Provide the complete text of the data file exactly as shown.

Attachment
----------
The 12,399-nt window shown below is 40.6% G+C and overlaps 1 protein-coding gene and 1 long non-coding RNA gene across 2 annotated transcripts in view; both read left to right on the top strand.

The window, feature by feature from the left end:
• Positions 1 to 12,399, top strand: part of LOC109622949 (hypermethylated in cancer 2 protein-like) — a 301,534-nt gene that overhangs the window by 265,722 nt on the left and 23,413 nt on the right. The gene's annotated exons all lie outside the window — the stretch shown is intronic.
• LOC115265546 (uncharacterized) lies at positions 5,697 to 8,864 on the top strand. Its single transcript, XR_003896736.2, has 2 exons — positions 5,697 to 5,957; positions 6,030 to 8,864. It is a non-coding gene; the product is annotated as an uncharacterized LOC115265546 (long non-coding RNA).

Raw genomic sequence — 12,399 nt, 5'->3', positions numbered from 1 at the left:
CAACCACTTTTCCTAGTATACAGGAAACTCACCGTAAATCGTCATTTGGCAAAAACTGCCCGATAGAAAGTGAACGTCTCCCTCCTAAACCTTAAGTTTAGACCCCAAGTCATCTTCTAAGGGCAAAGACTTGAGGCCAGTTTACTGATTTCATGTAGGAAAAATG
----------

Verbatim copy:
The 12,399-nt window shown below is 40.6% G+C and overlaps 1 protein-coding gene and 1 long non-coding RNA gene across 2 annotated transcripts in view; both read left to right on the top strand.

The window, feature by feature from the left end:
• Positions 1 to 12,399, top strand: part of LOC109622949 (hypermethylated in cancer 2 protein-like) — a 301,534-nt gene that overhangs the window by 265,722 nt on the left and 23,413 nt on the right. The gene's annotated exons all lie outside the window — the stretch shown is intronic.
• LOC115265546 (uncharacterized) lies at positions 5,697 to 8,864 on the top strand. Its single transcript, XR_003896736.2, has 2 exons — positions 5,697 to 5,957; positions 6,030 to 8,864. It is a non-coding gene; the product is annotated as an uncharacterized LOC115265546 (long non-coding RNA).

Raw genomic sequence — 12,399 nt, 5'->3', positions numbered from 1 at the left:
CAACCACTTTTCCTAGTATACAGGAAACTCACCGTAAATCGTCATTTGGCAAAAACTGCCCGATAGAAAGTGAACGTCTCCCTCCTAAACCTTAAGTTTAGACCCCAAGTCATCTTCTAAGGGCAAAGACTTGAGGCCAGTTTACTGATTTCATGTAGGAAAAATG